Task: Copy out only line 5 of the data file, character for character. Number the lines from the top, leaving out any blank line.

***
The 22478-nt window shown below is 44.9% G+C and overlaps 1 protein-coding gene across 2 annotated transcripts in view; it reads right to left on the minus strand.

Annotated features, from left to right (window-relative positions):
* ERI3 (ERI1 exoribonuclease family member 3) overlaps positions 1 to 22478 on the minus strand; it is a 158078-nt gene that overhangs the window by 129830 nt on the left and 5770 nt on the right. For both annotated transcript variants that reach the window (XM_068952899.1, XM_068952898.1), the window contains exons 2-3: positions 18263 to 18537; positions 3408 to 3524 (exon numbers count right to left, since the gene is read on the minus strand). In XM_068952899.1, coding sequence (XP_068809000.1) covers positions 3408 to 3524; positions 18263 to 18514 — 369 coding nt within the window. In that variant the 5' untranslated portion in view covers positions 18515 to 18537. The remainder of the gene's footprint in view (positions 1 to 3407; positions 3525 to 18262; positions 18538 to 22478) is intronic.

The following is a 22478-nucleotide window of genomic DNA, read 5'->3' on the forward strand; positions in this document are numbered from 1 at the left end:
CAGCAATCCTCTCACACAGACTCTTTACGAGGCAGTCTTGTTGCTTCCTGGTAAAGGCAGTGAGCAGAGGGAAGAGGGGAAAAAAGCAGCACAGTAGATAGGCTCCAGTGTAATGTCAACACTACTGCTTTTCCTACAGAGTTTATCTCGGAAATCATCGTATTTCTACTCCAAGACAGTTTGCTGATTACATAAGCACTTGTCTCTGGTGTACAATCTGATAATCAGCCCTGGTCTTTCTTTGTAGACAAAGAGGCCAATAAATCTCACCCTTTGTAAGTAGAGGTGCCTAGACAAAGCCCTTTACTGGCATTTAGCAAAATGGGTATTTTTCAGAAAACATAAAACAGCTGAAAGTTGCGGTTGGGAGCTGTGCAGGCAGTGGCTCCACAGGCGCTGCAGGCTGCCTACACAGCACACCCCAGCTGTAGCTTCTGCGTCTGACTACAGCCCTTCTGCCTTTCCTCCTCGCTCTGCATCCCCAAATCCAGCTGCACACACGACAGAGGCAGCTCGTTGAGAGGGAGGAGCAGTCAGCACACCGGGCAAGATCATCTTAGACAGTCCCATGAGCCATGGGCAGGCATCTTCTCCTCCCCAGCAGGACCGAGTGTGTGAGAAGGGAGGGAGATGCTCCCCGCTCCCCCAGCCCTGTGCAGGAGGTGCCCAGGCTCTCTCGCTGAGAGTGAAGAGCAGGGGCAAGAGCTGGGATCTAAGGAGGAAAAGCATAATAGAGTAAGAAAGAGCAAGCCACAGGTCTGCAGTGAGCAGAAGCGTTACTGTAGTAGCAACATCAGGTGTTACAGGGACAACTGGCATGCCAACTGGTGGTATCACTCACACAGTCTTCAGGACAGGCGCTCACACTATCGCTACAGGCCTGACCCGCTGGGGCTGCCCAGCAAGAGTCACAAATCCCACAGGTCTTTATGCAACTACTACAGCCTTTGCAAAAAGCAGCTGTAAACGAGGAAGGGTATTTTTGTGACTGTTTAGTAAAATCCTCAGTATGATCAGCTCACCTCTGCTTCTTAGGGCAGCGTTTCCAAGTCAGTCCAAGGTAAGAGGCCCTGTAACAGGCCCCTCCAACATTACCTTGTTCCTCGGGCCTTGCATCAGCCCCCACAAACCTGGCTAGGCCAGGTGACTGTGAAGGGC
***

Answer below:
CAGCAATCCTCTCACACAGACTCTTTACGAGGCAGTCTTGTTGCTTCCTGGTAAAGGCAGTGAGCAGAGGGAAGAGGGGAAAAAAGCAGCACAGTAGATAGGCTCCAGTGTAATGTCAACACTACTGCTTTTCCTACAGAGTTTATCTCGGAAATCATCGTATTTCTACTCCAAGACAGTTTGCTGATTACATAAGCACTTGTCTCTGGTGTACAATCTGATAATCAGCCCTGGTCTTTCTTTGTAGACAAAGAGGCCAATAAATCTCACCCTTTGTAAGTAGAGGTGCCTAGACAAAGCCCTTTACTGGCATTTAGCAAAATGGGTATTTTTCAGAAAACATAAAACAGCTGAAAGTTGCGGTTGGGAGCTGTGCAGGCAGTGGCTCCACAGGCGCTGCAGGCTGCCTACACAGCACACCCCAGCTGTAGCTTCTGCGTCTGACTACAGCCCTTCTGCCTTTCCTCCTCGCTCTGCATCCCCAAATCCAGCTGCACACACGACAGAGGCAGCTCGTTGAGAGGGAGGAGCAGTCAGCACACCGGGCAAGATCATCTTAGACAGTCCCATGAGCCATGGGCAGGCATCTTCTCCTCCCCAGCAGGACCGAGTGTGTGAGAAGGGAGGGAGATGCTCCCCGCTCCCCCAGCCCTGTGCAGGAGGTGCCCAGGCTCTCTCGCTGAGAGTGAAGAGCAGGGGCAAGAGCTGGGATCTAAGGAGGAAAAGCATAATAGAGTAAGAAAGAGCAAGCCACAGGTCTGCAGTGAGCAGAAGCGTTACTGTAGTAGCAACATCAGGTGTTACAGGGACAACTGGCATGCCAACTGGTGGTATCACTCACACAGTCTTCAGGACAGGCGCTCACACTATCGCTACAGGCCTGACCCGCTGGGGCTGCCCAGCAAGAGTCACAAATCCCACAGGTCTTTATGCAACTACTACAGCCTTTGCAAAAAGCAGCTGTAAACGAGGAAGGGTATTTTTGTGACTGTTTAGTAAAATCCTCAGTATGATCAGCTCACCTCTGCTTCTTAGGGCAGCGTTTCCAAGTCAGTCCAAGGTAAGAGGCCCTGTAACAGGCCCCTCCAACATTACCTTGTTCCTCGGGCCTTGCATCAGCCCCCACAAACCTGGCTAGGCCAGGTGACTGTGAAGGGC